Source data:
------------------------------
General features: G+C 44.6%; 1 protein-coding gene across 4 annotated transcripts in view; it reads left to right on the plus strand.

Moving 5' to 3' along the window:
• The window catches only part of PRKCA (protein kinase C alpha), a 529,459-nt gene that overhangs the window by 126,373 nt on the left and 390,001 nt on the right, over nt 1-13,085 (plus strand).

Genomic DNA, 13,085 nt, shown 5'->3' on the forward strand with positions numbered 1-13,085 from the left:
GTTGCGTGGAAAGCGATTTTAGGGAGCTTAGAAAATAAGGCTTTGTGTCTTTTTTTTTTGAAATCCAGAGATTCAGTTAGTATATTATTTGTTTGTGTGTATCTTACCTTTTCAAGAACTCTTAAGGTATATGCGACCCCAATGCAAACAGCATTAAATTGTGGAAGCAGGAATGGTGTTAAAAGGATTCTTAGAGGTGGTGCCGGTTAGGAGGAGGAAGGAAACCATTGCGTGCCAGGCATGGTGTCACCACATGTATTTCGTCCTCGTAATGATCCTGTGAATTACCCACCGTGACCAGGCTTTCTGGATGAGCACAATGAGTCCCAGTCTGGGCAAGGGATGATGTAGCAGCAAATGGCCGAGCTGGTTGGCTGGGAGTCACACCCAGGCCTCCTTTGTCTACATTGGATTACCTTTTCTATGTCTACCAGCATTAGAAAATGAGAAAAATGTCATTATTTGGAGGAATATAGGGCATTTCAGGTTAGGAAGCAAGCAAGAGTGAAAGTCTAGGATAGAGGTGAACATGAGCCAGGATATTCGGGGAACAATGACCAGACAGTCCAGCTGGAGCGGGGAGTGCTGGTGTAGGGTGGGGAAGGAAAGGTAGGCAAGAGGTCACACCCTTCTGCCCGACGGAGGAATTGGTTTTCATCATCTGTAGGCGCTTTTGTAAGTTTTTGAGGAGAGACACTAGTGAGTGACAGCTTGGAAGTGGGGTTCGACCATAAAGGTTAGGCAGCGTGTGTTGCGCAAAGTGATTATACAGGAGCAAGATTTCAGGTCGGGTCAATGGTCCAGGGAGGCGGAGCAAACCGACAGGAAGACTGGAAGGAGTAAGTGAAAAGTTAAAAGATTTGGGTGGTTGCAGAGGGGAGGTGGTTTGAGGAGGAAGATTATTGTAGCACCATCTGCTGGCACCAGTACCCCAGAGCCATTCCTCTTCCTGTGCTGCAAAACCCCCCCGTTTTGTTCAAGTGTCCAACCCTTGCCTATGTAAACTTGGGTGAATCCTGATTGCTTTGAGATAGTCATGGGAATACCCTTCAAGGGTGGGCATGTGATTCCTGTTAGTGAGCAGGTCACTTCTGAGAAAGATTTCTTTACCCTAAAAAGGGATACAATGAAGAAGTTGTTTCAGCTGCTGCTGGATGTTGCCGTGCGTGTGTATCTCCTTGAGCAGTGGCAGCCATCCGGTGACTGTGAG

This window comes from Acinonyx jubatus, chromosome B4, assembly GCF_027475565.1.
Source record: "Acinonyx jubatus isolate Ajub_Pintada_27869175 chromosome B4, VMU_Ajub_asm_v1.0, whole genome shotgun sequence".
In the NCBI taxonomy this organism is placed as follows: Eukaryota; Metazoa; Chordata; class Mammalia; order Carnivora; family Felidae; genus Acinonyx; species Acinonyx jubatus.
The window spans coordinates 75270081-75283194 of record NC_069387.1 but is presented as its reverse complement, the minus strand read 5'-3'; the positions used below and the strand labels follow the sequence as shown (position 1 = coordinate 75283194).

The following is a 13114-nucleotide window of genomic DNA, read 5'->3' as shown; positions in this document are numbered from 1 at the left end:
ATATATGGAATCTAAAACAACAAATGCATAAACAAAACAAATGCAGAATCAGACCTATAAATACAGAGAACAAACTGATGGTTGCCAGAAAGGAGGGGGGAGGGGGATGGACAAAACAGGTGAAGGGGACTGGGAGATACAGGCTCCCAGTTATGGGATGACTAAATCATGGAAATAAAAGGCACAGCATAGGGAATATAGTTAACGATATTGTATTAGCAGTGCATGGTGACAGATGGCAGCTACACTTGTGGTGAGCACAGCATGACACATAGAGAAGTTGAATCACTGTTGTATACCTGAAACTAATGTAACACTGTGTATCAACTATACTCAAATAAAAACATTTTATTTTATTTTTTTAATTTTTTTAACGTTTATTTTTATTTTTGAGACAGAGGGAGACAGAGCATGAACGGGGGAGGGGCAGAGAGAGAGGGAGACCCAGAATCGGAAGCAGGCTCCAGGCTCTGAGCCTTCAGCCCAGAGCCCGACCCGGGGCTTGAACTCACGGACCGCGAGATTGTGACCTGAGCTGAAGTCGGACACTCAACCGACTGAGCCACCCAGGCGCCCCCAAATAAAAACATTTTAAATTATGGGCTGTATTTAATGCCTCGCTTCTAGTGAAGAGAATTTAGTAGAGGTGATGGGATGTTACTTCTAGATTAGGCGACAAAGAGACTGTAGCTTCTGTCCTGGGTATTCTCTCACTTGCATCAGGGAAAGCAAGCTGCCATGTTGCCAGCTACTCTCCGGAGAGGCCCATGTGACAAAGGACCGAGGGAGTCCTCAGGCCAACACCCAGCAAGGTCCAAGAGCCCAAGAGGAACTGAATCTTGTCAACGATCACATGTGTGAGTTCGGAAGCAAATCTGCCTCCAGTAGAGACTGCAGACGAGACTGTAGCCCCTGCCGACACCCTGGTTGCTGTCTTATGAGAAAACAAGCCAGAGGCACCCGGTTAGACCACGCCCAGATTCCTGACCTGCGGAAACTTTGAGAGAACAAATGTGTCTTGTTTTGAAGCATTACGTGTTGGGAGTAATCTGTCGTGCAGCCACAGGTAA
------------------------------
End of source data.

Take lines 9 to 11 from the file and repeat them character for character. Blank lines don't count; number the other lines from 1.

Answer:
The window spans coordinates 75270081-75283194 of record NC_069387.1 but is presented as its reverse complement, the minus strand read 5'-3'; the positions used below and the strand labels follow the sequence as shown (position 1 = coordinate 75283194).

The following is a 13114-nucleotide window of genomic DNA, read 5'->3' as shown; positions in this document are numbered from 1 at the left end:
ATATATGGAATCTAAAACAACAAATGCATAAACAAAACAAATGCAGAATCAGACCTATAAATACAGAGAACAAACTGATGGTTGCCAGAAAGGAGGGGGGAGGGGGATGGACAAAACAGGTGAAGGGGACTGGGAGATACAGGCTCCCAGTTATGGGATGACTAAATCATGGAAATAAAAGGCACAGCATAGGGAATATAGTTAACGATATTGTATTAGCAGTGCATGGTGACAGATGGCAGCTACACTTGTGGTGAGCACAGCATGACACATAGAGAAGTTGAATCACTGTTGTATACCTGAAACTAATGTAACACTGTGTATCAACTATACTCAAATAAAAACATTTTATTTTATTTTTTTAATTTTTTTAACGTTTATTTTTATTTTTGAGACAGAGGGAGACAGAGCATGAACGGGGGAGGGGCAGAGAGAGAGGGAGACCCAGAATCGGAAGCAGGCTCCAGGCTCTGAGCCTTCAGCCCAGAGCCCGACCCGGGGCTTGAACTCACGGACCGCGAGATTGTGACCTGAGCTGAAGTCGGACACTCAACCGACTGAGCCACCCAGGCGCCCCCAAATAAAAACATTTTAAATTATGGGCTGTATTTAATGCCTCGCTTCTAGTGAAGAGAATTTAGTAGAGGTGATGGGATGTTACTTCTAGATTAGGCGACAAAGAGACTGTAGCTTCTGTCCTGGGTATTCTCTCACTTGCATCAGGGAAAGCAAGCTGCCATGTTGCCAGCTACTCTCCGGAGAGGCCCATGTGACAAAGGACCGAGGGAGTCCTCAGGCCAACACCCAGCAAGGTCCAAGAGCCCAAGAGGAACTGAATCTTGTCAACGATCACATGTGTGAGTTCGGAAGCAAATCTGCCTCCAGTAGAGACTGCAGACGAGACTGTAGCCCCTGCCGACACCCTGGTTGCTGTCTTATGAGAAAACAAGCCAGAGGCACCCGGTTAGACCACGCCCAGATTCCTGACCTGCGGAAACTTTGAGAGAACAAATGTGTCTTGTTTTGAAGCATTACGTGTTGGGAGTAATCTGTCGTGCAGCCACAGGTAA